This month the PNA Spotlight focuses on Dr. Pouneh Fazeli, a PNA member who serves as Director of the Neuroendocrinology Unit in the Division of Endocrinology and Metabolism and an Associate Professor of Medicine at the University of Pittsburgh. She received her undergraduate degree from Harvard University, and her medical degree from the University of Pennsylvania School of Medicine. She also earned a Master of Public Health degree from the Harvard School of Public Health. Dr. Fazeli completed her residency training in internal medicine at Columbia University Medical Center in New York, where she served as chief resident. She then completed fellowship training in endocrinology at Massachusetts General Hospital (MGH) and was an attending physician in the Neuroendocrine Unit at MGH before moving to the University of Pittsburgh in 2019. She was kind enough to answer some questions from the PNA. Her answers follow.
This month the PNA Medical Corner focuses on a study co-authored by PNA members Drs. Maria Fleseriu and Akira Shimatsu entitled “Efficacy and safety of osilodrostat in patients with Cushing's disease (LINC 3): a multicentre phase III study with a doubleblind, randomised withdrawal phase.” The study reports the outcome of three phase three study of osilodrostat in patients with Cushing’s disease. They report that the drug is effective in reducing clinical signs of hypercortisolism. Rosario Pivonello 1, Maria Fleseriu 2, John Newell-Price 3, Xavier Bertagna 4, James Findling 5, Akira Shimatsu 6, Feng Gu 7, Richard Auchus 8, Rattana Leelawattana 9, Eun Jig Lee 10, Jung Hee Kim 11, André Lacroix 12, Audrey Laplanche 13, Paul O'Connell 13, Libuse Tauchmanova 13, Alberto M Pedroncelli 13, Beverly M K Biller 14, LINC 3 investigators PMID: 32730798 Lancet Diabetes Endocrinol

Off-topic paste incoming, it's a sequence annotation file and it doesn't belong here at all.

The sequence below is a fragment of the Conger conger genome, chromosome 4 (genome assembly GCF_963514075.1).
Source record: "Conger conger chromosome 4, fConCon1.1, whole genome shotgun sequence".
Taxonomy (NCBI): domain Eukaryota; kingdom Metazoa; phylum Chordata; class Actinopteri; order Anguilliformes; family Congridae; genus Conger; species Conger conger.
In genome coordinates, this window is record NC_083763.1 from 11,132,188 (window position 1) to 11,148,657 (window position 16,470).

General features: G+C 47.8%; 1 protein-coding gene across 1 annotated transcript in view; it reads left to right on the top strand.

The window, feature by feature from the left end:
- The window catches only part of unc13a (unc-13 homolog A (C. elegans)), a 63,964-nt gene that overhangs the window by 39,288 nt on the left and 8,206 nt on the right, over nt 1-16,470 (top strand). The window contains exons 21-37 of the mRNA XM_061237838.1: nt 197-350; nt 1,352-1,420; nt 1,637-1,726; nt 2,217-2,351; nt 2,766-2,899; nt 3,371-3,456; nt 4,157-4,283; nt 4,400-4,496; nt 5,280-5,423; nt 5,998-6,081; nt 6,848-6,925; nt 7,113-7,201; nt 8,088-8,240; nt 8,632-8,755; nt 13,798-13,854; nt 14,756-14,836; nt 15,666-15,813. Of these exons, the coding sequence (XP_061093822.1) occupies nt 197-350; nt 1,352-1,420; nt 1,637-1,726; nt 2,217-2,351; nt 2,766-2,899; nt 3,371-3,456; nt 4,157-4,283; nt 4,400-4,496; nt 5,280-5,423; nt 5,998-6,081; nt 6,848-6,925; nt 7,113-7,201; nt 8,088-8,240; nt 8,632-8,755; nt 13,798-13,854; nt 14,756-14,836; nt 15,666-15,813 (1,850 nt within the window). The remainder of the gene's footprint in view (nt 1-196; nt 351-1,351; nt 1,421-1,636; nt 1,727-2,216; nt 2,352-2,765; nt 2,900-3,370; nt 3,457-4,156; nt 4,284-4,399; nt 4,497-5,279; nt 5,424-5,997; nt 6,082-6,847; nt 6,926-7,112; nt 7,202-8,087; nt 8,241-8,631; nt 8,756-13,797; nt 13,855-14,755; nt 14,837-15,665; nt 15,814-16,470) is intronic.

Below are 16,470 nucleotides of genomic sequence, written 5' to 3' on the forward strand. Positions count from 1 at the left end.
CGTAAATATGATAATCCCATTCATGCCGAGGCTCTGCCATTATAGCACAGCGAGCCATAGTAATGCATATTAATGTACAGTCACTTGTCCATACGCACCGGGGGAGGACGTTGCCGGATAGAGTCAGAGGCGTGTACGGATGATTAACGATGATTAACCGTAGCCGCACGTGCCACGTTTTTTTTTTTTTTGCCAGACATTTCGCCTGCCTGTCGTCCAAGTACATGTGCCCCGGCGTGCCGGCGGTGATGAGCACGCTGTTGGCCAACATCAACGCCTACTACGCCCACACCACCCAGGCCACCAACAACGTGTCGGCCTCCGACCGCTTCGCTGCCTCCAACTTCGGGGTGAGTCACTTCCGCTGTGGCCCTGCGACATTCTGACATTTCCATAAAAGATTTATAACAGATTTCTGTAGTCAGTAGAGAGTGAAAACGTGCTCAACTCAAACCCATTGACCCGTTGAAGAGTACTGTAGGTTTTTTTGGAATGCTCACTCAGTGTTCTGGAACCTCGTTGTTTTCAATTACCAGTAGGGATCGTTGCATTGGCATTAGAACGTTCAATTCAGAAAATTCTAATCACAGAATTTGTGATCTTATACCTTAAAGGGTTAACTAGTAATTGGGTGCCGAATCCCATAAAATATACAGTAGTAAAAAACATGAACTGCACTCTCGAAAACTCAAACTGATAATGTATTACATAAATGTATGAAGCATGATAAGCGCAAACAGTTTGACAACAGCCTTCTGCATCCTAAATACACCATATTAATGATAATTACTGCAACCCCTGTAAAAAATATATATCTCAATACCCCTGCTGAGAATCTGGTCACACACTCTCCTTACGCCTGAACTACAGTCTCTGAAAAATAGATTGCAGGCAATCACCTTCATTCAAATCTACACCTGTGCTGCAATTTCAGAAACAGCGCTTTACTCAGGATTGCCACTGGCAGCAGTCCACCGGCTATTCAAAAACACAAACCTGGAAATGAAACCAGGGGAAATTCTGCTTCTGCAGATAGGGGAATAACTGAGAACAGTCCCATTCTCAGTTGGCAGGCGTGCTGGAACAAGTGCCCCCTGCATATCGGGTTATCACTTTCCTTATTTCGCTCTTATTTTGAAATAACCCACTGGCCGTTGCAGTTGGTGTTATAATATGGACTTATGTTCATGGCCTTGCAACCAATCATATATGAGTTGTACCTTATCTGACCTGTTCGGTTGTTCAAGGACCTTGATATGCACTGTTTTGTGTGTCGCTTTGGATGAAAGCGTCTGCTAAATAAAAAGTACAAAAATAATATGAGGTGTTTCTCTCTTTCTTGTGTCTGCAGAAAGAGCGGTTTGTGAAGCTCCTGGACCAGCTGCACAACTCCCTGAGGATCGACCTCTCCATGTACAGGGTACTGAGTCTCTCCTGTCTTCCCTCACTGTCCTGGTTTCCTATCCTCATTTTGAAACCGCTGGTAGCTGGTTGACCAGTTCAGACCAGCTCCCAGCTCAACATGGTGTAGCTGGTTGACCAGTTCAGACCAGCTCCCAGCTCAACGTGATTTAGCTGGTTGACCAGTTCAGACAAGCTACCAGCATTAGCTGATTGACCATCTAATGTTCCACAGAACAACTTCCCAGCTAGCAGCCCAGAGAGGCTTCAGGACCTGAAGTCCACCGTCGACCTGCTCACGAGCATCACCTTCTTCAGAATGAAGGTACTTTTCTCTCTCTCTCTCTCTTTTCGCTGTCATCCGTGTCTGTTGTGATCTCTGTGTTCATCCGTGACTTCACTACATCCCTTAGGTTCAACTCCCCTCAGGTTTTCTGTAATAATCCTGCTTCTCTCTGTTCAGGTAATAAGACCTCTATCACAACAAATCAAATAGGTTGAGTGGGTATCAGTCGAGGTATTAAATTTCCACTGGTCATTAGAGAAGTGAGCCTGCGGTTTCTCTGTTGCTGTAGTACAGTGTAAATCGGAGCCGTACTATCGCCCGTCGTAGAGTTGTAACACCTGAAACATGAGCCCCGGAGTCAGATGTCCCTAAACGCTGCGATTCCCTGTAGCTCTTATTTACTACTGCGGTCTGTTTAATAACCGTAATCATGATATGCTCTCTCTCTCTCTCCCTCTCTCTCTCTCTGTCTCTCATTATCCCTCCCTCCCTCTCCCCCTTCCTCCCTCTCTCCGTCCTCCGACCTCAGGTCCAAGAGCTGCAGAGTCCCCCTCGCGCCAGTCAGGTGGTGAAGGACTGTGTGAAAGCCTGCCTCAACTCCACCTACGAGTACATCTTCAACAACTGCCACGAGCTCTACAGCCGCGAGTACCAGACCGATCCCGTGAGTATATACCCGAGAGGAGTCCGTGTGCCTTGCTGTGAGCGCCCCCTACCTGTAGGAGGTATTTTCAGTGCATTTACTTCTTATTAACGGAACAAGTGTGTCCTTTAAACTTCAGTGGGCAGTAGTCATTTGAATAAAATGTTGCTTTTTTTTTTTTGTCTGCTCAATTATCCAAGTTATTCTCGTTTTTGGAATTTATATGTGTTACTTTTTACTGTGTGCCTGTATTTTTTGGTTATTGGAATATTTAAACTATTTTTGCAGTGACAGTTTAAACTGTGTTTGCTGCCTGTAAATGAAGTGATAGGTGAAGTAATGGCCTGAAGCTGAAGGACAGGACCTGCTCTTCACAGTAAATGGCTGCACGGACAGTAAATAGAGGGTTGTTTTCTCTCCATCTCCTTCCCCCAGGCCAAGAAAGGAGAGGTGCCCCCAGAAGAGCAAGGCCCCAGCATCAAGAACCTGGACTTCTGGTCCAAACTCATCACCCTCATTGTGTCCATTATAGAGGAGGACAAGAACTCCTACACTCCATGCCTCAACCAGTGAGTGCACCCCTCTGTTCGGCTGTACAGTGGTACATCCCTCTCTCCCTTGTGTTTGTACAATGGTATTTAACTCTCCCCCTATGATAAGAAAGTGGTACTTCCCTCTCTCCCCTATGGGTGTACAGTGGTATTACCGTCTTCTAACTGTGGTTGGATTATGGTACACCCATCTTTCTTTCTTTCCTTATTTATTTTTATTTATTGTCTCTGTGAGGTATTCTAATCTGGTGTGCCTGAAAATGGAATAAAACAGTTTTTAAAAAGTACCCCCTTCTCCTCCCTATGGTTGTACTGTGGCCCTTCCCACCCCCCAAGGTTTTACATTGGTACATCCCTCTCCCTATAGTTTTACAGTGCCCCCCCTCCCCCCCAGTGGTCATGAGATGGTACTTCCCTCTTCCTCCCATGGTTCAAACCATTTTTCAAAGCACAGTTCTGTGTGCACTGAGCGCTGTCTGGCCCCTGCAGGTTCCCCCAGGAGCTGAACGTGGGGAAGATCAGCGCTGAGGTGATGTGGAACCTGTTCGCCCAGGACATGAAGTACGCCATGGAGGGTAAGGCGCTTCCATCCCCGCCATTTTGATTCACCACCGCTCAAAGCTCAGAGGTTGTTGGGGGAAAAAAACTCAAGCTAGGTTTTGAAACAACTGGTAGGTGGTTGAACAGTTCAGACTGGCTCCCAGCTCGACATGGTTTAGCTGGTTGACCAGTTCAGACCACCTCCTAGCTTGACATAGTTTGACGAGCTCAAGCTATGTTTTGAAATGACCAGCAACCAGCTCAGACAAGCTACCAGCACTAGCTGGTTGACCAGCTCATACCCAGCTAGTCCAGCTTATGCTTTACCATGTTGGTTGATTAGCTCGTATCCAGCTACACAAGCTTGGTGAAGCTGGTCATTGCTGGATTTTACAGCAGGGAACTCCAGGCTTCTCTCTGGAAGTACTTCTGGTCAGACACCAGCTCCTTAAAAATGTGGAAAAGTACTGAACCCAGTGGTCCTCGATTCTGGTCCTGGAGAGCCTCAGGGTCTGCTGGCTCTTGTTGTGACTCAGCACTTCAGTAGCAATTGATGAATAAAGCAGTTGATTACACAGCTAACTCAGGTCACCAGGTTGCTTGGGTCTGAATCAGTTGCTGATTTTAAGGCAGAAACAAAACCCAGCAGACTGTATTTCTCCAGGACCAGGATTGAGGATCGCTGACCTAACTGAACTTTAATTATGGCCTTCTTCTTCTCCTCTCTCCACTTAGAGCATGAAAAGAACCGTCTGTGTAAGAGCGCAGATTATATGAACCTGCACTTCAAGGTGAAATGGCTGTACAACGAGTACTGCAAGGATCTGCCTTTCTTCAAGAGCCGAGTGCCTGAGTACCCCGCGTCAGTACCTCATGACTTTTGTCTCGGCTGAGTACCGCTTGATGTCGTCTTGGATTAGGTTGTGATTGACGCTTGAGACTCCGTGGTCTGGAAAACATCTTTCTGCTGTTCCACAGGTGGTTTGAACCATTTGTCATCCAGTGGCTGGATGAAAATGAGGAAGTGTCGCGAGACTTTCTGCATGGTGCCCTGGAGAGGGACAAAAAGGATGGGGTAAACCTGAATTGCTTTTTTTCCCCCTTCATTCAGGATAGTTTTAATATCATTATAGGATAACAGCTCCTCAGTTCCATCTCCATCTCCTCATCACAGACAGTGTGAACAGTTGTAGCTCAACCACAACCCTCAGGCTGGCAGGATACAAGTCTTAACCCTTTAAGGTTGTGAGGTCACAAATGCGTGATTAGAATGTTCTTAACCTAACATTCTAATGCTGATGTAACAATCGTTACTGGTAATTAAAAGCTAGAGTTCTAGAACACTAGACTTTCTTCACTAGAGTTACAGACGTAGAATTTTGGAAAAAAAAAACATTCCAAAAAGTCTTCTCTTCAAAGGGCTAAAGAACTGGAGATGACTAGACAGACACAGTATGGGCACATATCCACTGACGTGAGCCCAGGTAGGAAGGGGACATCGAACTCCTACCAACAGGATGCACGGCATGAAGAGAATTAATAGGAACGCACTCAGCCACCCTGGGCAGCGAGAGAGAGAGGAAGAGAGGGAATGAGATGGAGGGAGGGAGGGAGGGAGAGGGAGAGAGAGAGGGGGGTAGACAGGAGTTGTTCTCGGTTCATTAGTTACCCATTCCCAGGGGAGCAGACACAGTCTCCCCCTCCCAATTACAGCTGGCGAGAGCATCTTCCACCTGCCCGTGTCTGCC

Abstract Background: Cushing's disease is a rare endocrine disorder characterised by cortisol overproduction with severe complications.
James Smith is a retired Software Engineer. He graduated from Revelle College at the University of California at San Diego having earned a Bachelor's Degree in Computer Science in 1978. He spent close to four decades working in the Data Communications and embedded systems fields of expertise.
In the recent past, he became very interested in the work of the PNA and wants to help it in any way possible
Noted pituitary neurosurgeon Nelson Oyesiku MD, PhD, FACS, has just been awarded the inaugural Daniel Louis Barrow Endowed Chair at Emory Healthcare in Atlanta. Dr. Oyesiku is a longtime professional member of the PNA and a past recipient of the PNA’s highest honor, the Gentle Giant Award. He is a professor, vice chair and director of the residency program in the Department of Neurosurgery at Emory University School of Medicine. The PNA would like to congratulate Dr. Oyesiku on this latest achievement in his long and distinguished career. Read more: